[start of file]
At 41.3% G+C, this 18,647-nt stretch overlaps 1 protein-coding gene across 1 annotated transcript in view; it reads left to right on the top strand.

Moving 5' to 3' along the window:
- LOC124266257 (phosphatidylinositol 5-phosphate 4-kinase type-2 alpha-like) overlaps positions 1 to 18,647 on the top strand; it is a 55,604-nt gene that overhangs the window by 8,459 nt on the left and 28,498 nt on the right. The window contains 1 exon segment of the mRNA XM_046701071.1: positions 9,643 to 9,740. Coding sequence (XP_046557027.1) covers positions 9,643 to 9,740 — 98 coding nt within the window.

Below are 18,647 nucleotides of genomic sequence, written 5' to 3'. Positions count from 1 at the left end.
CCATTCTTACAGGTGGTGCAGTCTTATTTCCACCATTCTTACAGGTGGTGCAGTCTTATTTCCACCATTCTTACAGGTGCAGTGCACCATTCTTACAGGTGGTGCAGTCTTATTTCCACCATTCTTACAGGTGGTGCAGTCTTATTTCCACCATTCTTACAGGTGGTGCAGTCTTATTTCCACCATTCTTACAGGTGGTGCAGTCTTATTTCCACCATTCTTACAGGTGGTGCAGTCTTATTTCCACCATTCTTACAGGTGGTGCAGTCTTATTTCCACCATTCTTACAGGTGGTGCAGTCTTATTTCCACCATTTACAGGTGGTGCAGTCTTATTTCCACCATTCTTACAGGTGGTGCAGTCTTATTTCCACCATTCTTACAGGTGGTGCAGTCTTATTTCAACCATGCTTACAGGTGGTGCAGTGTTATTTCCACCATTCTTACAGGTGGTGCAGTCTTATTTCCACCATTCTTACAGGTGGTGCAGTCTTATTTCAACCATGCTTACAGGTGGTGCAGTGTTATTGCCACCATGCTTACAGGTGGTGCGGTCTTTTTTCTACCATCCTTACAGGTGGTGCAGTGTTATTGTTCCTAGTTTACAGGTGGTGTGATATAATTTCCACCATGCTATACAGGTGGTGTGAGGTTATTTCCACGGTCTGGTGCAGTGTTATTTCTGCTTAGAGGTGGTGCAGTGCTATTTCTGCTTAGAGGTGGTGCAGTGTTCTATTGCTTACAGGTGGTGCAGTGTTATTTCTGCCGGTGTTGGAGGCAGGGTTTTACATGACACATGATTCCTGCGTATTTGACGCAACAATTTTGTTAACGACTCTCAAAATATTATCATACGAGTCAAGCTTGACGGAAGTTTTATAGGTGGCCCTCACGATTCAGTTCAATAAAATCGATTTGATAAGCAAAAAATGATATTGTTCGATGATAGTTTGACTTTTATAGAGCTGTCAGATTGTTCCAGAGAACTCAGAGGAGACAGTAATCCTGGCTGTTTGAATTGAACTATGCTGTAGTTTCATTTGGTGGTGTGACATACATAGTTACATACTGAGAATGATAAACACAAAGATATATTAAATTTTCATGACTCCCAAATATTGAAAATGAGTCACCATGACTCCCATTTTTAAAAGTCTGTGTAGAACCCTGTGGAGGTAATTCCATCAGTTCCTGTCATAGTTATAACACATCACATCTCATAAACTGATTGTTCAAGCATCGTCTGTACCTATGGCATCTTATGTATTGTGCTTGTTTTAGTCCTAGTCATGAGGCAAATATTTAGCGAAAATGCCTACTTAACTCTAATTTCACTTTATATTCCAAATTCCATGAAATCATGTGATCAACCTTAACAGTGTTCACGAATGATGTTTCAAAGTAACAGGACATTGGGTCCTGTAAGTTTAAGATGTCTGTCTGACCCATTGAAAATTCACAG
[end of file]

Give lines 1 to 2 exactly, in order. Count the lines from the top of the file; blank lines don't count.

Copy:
At 41.3% G+C, this 18,647-nt stretch overlaps 1 protein-coding gene across 1 annotated transcript in view; it reads left to right on the top strand.

Moving 5' to 3' along the window: